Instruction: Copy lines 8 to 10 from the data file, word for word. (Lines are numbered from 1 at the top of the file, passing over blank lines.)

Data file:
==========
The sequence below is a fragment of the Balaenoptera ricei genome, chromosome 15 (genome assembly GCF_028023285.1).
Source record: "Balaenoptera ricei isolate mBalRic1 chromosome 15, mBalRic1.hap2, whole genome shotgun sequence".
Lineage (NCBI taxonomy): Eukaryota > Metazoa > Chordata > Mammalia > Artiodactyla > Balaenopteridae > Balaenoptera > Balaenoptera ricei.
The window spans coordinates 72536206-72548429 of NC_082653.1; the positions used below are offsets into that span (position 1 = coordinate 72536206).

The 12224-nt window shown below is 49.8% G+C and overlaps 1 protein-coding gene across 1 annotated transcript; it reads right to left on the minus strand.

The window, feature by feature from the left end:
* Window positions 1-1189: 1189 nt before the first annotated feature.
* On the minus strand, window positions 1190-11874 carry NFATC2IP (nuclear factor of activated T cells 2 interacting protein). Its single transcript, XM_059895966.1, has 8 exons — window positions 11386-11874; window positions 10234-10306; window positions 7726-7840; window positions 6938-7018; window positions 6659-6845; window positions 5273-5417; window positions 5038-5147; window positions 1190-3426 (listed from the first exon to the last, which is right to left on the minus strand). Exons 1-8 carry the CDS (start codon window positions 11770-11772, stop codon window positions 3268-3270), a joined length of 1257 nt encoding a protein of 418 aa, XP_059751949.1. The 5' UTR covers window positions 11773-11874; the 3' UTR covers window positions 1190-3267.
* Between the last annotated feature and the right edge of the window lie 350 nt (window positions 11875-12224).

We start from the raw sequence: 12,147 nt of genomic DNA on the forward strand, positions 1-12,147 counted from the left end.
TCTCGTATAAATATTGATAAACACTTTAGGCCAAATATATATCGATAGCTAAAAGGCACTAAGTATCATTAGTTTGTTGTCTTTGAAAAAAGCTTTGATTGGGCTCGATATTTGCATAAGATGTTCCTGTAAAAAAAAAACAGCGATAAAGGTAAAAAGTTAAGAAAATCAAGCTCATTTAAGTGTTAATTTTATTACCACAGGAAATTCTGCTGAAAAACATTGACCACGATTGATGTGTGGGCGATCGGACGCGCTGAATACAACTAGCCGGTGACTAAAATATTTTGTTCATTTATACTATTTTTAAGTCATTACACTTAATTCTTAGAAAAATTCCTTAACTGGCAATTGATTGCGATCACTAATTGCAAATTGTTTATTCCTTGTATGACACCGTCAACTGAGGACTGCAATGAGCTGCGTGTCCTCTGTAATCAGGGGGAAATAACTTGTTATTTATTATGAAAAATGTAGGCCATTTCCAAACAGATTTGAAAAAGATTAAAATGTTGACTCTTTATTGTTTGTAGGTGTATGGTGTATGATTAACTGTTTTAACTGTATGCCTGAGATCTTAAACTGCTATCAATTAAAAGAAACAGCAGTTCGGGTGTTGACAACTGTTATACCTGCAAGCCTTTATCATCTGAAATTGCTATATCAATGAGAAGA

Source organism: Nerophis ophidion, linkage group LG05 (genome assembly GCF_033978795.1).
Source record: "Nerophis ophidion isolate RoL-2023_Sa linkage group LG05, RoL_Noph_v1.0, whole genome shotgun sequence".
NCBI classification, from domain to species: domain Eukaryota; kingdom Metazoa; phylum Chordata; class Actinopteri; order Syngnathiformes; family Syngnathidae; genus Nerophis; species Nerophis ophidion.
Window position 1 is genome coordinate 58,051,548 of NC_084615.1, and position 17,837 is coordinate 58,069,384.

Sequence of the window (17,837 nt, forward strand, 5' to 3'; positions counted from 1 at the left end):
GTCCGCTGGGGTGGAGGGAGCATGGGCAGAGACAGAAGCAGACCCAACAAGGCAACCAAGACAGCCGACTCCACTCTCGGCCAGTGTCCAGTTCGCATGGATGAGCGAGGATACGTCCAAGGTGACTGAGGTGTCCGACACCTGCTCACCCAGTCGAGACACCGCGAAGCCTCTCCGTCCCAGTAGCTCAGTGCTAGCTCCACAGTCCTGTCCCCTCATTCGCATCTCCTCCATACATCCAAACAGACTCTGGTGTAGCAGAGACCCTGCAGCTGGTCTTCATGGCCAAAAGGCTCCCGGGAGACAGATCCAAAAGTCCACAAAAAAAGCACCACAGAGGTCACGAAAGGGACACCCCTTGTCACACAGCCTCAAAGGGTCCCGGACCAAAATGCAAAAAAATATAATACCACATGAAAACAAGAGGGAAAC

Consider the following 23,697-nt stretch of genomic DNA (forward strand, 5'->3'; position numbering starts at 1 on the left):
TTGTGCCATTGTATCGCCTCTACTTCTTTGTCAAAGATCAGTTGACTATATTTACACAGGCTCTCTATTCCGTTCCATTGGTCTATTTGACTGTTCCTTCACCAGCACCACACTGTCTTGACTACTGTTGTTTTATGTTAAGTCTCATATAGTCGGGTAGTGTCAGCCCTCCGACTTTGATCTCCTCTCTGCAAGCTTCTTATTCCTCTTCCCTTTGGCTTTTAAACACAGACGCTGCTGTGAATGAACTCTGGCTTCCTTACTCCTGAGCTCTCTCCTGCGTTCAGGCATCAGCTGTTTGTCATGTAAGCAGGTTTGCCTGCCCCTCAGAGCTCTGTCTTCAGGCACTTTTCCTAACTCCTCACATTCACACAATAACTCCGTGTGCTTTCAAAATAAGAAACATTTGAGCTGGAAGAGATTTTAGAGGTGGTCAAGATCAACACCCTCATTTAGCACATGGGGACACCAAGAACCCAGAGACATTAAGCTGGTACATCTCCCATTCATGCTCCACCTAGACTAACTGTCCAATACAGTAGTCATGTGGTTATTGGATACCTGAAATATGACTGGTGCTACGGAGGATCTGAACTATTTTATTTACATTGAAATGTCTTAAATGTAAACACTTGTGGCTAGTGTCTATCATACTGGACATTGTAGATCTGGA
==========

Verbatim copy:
* On the minus strand, window positions 1190-11874 carry NFATC2IP (nuclear factor of activated T cells 2 interacting protein). Its single transcript, XM_059895966.1, has 8 exons — window positions 11386-11874; window positions 10234-10306; window positions 7726-7840; window positions 6938-7018; window positions 6659-6845; window positions 5273-5417; window positions 5038-5147; window positions 1190-3426 (listed from the first exon to the last, which is right to left on the minus strand). Exons 1-8 carry the CDS (start codon window positions 11770-11772, stop codon window positions 3268-3270), a joined length of 1257 nt encoding a protein of 418 aa, XP_059751949.1. The 5' UTR covers window positions 11773-11874; the 3' UTR covers window positions 1190-3267.
* Between the last annotated feature and the right edge of the window lie 350 nt (window positions 11875-12224).

We start from the raw sequence: 12,147 nt of genomic DNA on the forward strand, positions 1-12,147 counted from the left end.